From the beginning of the pandemic, Fox has helped peddle supposed cures to COVID-19. The reason they’ve done this, and why Trump did this, isn’t difficult to determine. The idea is to downplay the threat of the virus and make it seem reasonable that people stay out there putting their necks on the line while the bosses sit back in safety and collect on their work.
While DeSantis’ offer to hand out Regeneron Pharmaceuticals monoclonal antibody treatment would seem to have more legitimacy than previous claims of a miracle cure, the truths are these: The Emergency Use Authorization (EUA) under which the treatment is available limits who can receive the treatment; its effectiveness in preventing severe disease is considerably worse than any of the major vaccines; and even if every one of Ron DeSantis’ infusion centers was running at full capacity 24/7, they could still only treat 4% of the people testing positive for COVID-19 in Florida.
Regeneron isn’t a solution. It’s just another distraction.
As CNN reported on Wednesday, Fox News itself requires that every employee “report their vaccination status.” And while the company is cheering on Republicans who call for murder at school board meetings, behind the scenes they are “requiring employees to wear a mask in small, confined spaces with limited opportunities for social distancing and where there are multiple employees, including control rooms.” That’s the science that Fox actually believes in. It’s just not what they tell their followers on the air.
In fact, even though a study out of Israel has helped urge the CDC to authorize booster shots for all Americans eight months after their original vaccination, and even though everyone from The Washington Post to Forbes to me has been pushing that study as if it means vaccines efficacy begins a steep decline after half a year, there are reasons to think this decline may be less real than it seems at first.
An early-release study from the CDC, made available Wednesday (Aug. 18), shows that the effectiveness of vaccines against hospitalization in New York City remains high, even in the face of delta becoming dominant.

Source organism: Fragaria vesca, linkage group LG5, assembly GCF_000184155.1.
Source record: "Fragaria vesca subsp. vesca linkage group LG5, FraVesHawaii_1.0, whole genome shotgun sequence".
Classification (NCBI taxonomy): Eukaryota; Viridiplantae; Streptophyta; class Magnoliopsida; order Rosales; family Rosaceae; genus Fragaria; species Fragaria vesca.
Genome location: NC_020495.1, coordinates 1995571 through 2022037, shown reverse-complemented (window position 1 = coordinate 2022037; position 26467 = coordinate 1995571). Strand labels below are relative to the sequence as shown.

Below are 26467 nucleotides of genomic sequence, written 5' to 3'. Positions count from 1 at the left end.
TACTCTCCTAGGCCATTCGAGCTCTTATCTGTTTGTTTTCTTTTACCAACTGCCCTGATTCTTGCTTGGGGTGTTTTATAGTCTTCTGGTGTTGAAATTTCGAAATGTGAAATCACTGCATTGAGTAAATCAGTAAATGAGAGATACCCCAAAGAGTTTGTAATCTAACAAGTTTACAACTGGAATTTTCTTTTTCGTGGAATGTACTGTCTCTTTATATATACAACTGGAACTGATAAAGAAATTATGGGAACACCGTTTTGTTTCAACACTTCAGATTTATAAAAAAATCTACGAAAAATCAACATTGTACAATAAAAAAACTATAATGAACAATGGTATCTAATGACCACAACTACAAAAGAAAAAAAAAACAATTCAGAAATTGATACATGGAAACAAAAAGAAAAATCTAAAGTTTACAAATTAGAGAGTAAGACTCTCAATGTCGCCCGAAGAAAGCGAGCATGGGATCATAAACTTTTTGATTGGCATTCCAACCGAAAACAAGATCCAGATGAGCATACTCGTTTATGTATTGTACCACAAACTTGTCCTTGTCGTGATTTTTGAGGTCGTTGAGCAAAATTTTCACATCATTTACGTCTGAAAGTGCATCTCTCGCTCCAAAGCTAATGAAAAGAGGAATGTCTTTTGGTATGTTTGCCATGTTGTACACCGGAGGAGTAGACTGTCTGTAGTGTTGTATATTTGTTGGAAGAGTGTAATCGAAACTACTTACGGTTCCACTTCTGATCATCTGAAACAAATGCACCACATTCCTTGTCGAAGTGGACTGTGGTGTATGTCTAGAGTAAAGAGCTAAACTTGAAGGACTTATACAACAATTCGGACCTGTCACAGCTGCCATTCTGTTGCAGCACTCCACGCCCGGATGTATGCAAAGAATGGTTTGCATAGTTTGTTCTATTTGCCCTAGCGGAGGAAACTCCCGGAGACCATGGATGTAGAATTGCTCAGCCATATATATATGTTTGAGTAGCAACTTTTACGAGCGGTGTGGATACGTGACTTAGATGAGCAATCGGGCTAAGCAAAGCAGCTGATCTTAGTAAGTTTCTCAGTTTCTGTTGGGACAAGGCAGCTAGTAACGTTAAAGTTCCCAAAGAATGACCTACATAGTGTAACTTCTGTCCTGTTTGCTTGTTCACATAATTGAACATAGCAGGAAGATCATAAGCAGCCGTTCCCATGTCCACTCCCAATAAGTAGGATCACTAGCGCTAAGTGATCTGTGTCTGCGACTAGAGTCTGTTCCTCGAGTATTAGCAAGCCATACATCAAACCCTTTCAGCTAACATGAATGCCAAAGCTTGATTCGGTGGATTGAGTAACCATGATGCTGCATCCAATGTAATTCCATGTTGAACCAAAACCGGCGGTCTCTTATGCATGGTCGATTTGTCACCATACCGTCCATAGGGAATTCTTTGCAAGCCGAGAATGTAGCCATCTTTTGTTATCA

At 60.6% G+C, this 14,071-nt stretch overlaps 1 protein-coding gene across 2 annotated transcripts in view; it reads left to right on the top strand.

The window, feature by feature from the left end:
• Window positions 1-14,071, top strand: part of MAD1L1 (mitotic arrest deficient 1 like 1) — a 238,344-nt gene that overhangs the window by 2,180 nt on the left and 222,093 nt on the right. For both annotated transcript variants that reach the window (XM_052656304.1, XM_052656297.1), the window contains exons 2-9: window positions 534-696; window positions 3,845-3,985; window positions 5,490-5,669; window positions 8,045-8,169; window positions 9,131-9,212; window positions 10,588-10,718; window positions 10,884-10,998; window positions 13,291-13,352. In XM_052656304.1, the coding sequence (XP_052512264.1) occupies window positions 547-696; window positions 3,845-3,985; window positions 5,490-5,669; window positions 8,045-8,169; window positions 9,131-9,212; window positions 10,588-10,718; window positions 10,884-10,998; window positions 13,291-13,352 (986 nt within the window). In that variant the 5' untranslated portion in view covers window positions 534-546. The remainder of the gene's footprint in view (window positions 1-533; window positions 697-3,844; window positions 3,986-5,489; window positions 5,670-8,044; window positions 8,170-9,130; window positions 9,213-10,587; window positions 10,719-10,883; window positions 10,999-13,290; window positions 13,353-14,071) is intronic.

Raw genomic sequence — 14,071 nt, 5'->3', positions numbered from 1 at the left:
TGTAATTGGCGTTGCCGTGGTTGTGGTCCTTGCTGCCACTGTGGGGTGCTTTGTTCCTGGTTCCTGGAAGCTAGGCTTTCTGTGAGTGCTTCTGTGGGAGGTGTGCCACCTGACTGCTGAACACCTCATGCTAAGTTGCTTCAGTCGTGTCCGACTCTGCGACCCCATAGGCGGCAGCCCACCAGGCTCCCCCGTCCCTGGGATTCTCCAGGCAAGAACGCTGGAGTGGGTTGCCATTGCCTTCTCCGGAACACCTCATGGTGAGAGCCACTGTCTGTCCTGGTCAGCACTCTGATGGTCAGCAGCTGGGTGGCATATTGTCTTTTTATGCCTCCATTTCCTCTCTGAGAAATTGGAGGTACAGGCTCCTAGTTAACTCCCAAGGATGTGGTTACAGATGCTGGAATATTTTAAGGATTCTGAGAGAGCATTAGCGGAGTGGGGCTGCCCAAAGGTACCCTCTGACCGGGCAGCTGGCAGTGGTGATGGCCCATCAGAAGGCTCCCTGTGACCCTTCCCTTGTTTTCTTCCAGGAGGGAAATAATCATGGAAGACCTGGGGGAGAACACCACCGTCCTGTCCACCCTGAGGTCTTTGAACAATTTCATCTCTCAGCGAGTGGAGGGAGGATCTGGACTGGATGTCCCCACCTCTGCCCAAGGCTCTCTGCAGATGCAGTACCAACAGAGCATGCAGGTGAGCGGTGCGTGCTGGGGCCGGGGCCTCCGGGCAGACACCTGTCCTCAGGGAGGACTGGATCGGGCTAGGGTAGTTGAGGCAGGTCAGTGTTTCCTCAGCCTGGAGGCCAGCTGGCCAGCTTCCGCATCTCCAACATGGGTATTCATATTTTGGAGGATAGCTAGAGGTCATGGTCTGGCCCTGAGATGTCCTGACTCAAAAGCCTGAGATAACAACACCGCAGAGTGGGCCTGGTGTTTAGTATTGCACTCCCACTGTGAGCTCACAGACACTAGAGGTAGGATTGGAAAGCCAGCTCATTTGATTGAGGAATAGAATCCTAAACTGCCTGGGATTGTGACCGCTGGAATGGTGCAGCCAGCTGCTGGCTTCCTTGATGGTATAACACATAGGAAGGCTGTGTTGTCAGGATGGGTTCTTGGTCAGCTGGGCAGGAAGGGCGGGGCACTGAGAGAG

During May 3–July 25, 2021, the overall age-adjusted vaccine effectiveness against hospitalization in New York was relatively stable (91.9%–95.3%).
What has changed with delta is the odds of being infected, though even there the COVID vaccines remain extremely effective. Vaccine effectiveness in preventing infection dropped from 91.7% pre-delta to 79.8% with delta as the primary variant.
When it comes to the study from Israel, there has been a tendency to mischaracterize that data going back more than a month, with many quick to jump on the idea of decreased vaccine effectiveness, As the Associated Press reported in July, the information from Israel’s government-operated website was often cited without proper context and without acknowledging that the small numbers involved made it difficult to discern any real trends. And as The New York Times now reports, some experts remain leery of the idea that the data shows the kind of decline that news stories have been trumpeting.
What the overall data shows right now is that the vaccine in the United States remains highly effective in every way that can be measured. It’s extremely good against preventing infections, it’s even better at preventing severe disease. Both of those statements remain true over eight months after the vaccine first became available and despite the prominence of the delta variant.
The CDC’s decision to authorize booster shots shows an agency, and a government, operating out of an abundance of caution. President Biden is determined not to repeat the mistakes of TFG and to provide long-term, high-level protection to the population—or at least, to that part of it willing to listen to … what’s that term again? The science.